How are we to see life? Is it an existence of meaningless movement from one moment to the next? Or is there a larger purpose in life, something to live for?
When we’re young, we think that when we’re all grown up, we’ll have all the answers. We’ll know what we want to do, how we want to do it, and with whom we want to do it.
But when we’re older, we realize it doesn’t work that way. The questions don’t go away, and the answers don’t magically appear. Just because we’re grown up doesn’t mean we’re finished growing.
In the first half of life, the questions are framed by basic economic realities. Eventually, though, we reach a point—usually around midlife— where the answers are no longer obvious. Often freed from the practical (although usually not the “emotional”) responsibilities, we grapple with the question: “Who do I want to be now that I’m grown up?”
Consequently, we struggle not with a “midlife crisis” but a “meaning crisis!” Some of us experience daily life as energy-draining and sprit-crushing. Some remain in service to the story of the first half of our lives, when our souls have already moved on to the story of the second half. And so, the hunger for answers to the “Who do I want to be?” question grows stronger.
But where do the answers come from?
I find my answers by revisiting the wisdom of our ancestors, specifically the Hadzabe hunter-gatherers of Tanzania, East Africa. I have spent much time with them over the past two decades. It’s straight forward (though by no means simple) to hunt animals and gather foodstuffs. The search for the subtle “something we are seeking to live for” is, as this poem from Rumi suggests, at a level far beyond mere survival, or even wisdom.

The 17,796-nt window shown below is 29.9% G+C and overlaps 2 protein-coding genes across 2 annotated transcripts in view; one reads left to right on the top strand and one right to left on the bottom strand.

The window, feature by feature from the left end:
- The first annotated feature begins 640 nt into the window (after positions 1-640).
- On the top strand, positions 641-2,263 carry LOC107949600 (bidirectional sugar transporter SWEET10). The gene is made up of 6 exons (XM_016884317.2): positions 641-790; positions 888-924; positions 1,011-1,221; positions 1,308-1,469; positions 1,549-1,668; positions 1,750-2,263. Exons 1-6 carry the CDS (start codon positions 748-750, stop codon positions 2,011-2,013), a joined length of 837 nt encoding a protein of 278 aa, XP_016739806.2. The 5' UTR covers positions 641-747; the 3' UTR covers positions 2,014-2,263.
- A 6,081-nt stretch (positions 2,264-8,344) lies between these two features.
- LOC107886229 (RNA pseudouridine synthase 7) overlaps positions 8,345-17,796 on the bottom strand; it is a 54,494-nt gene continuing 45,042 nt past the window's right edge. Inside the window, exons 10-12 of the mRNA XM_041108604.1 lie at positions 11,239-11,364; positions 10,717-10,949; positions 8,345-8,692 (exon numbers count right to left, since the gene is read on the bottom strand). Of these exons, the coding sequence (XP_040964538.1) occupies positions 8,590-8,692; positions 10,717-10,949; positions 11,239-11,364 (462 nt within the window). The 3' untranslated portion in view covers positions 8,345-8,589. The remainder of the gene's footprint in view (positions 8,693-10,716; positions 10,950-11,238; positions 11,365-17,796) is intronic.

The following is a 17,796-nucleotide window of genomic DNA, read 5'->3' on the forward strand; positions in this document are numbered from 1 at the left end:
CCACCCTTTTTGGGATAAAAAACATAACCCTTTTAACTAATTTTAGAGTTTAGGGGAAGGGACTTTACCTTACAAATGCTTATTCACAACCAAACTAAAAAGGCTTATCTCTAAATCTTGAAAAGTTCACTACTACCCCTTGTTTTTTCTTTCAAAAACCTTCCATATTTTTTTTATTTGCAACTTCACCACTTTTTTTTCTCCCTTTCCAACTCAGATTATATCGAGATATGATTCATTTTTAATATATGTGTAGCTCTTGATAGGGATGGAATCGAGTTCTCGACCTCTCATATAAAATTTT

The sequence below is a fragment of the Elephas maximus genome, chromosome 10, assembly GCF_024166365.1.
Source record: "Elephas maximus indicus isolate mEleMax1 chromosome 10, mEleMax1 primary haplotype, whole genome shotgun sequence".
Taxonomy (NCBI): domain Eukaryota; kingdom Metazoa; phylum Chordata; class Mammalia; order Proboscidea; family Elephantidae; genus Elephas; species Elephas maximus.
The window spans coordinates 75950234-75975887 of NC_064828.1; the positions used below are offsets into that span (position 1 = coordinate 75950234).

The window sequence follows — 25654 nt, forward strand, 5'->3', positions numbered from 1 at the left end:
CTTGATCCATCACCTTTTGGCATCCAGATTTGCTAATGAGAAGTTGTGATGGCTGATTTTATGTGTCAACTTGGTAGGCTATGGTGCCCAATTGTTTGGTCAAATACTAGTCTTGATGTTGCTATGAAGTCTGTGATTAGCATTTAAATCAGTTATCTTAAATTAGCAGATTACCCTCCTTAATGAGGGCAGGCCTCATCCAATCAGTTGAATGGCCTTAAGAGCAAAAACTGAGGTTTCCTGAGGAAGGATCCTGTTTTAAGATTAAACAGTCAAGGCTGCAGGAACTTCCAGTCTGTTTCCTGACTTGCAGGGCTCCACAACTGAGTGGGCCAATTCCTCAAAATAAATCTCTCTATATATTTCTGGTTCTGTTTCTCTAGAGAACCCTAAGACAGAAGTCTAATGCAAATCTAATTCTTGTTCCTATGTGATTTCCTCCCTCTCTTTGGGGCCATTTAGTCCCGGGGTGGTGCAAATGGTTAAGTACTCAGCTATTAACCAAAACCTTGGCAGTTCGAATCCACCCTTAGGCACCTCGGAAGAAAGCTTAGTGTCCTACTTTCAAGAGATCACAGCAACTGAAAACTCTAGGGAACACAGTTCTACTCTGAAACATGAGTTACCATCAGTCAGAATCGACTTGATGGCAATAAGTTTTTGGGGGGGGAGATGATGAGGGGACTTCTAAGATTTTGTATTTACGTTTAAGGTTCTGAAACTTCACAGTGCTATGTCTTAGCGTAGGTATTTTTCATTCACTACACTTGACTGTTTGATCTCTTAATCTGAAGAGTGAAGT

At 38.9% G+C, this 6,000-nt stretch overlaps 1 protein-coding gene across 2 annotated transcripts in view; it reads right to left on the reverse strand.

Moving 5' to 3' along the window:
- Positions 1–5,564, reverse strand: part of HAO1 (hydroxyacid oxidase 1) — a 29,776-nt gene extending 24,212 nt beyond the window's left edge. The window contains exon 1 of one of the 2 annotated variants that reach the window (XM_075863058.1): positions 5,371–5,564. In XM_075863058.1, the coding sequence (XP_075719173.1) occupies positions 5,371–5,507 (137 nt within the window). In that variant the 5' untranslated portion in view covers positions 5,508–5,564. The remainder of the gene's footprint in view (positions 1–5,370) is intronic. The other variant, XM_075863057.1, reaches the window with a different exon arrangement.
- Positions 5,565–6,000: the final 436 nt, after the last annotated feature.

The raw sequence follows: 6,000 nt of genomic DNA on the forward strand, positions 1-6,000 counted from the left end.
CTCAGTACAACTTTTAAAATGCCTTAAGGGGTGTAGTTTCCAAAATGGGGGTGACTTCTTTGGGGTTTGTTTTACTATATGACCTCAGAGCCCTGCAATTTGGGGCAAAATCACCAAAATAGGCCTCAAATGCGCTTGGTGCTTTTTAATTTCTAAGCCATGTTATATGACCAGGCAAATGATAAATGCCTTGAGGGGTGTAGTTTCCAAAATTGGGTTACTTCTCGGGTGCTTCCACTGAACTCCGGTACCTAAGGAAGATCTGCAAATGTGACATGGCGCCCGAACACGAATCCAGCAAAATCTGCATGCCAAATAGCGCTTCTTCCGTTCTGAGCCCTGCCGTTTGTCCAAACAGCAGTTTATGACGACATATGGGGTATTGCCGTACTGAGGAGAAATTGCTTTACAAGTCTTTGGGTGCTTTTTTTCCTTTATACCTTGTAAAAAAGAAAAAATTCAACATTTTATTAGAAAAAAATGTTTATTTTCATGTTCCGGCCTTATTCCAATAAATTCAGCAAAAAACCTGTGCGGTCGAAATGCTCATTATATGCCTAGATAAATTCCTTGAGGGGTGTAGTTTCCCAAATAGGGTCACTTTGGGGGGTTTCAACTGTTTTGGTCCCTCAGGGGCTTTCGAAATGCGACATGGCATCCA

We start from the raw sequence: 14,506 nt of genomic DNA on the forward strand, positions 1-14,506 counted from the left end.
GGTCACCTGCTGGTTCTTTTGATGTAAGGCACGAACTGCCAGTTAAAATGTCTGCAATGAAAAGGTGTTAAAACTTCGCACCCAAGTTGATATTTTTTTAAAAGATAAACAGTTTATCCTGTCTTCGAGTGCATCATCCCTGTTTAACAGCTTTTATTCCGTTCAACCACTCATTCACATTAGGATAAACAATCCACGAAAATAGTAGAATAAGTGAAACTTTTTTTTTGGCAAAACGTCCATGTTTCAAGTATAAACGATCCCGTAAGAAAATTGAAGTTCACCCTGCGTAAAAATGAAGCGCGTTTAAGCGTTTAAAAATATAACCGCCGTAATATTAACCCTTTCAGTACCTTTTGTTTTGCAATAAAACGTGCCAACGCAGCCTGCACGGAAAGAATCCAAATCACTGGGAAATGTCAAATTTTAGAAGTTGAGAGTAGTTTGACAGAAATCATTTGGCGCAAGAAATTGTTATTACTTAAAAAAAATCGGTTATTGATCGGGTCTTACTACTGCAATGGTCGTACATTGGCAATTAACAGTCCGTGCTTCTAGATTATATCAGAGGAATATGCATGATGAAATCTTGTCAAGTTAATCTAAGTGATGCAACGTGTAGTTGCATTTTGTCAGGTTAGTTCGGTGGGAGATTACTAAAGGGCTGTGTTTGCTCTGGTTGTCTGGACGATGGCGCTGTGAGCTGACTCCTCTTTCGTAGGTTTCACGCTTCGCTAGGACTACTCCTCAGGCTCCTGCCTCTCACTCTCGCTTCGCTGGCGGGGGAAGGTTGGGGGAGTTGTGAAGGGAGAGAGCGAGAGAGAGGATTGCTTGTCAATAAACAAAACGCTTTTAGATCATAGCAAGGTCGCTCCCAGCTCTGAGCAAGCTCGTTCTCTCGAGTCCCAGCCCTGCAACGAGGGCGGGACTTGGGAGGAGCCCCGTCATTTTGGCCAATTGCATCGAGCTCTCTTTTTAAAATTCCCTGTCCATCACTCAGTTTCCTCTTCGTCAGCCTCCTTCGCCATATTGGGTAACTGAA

“Little by little, wean yourself.
This is the gist of what I have to say.
From an embryo, whose nourishment comes in the blood, move to an infant drinking milk, to a child on solid food, to a searcher after wisdom, to a hunter of more invisible game.”
What I am hunting is the “invisible game”—the meaningful life game. In my hunt, I have studied extensively in psychology, philosophy, and ancient spiritual traditions. I have interviewed hundreds of people from all walks of life on the question, “What do you live for?” And I have sat around the fires with the Hadzabe elders to learn what they had to teach us about hunting the invisible game. How did these “original people” survive and thrive for 75,000 years?
And not surprisingly, some of the most profound experiences I had, and the answers they led me to, were not what I thought I was looking for.
Here’s what I rediscovered: The meaning of life is to GROW & GIVE. That’s it. Simple to say. Profoundly hard to practice on a daily basis.
In life’s second half, we need to learn to look at things in a new way. It begins with a new mindset, one that values “Growing & Giving” in the present moment as the eventual destination. Instead of constantly striving for our goal, we need to learn to consistently appreciate all that we have in the moments.
The meaning of life is unlocked in the “meaning moments” of life.
~Richard Leider, founder of Inventure – The Purpose Company, is one of America’s preeminent executive-life coaches. He is ranked by Forbes as one of the “Top 5” most respected executive coaches, and by the Conference Board as a “legend in coaching.” Richard’s work has been recognized with awards from the Bush Foundation, from which he was awarded a Bush Fellowship and the Fielding Institute’s Outstanding Scholar for Creative Longevity and Wisdom award.
Copyright © 2016 Excellence Reporter
Categories: Excellence, Leadership, Management
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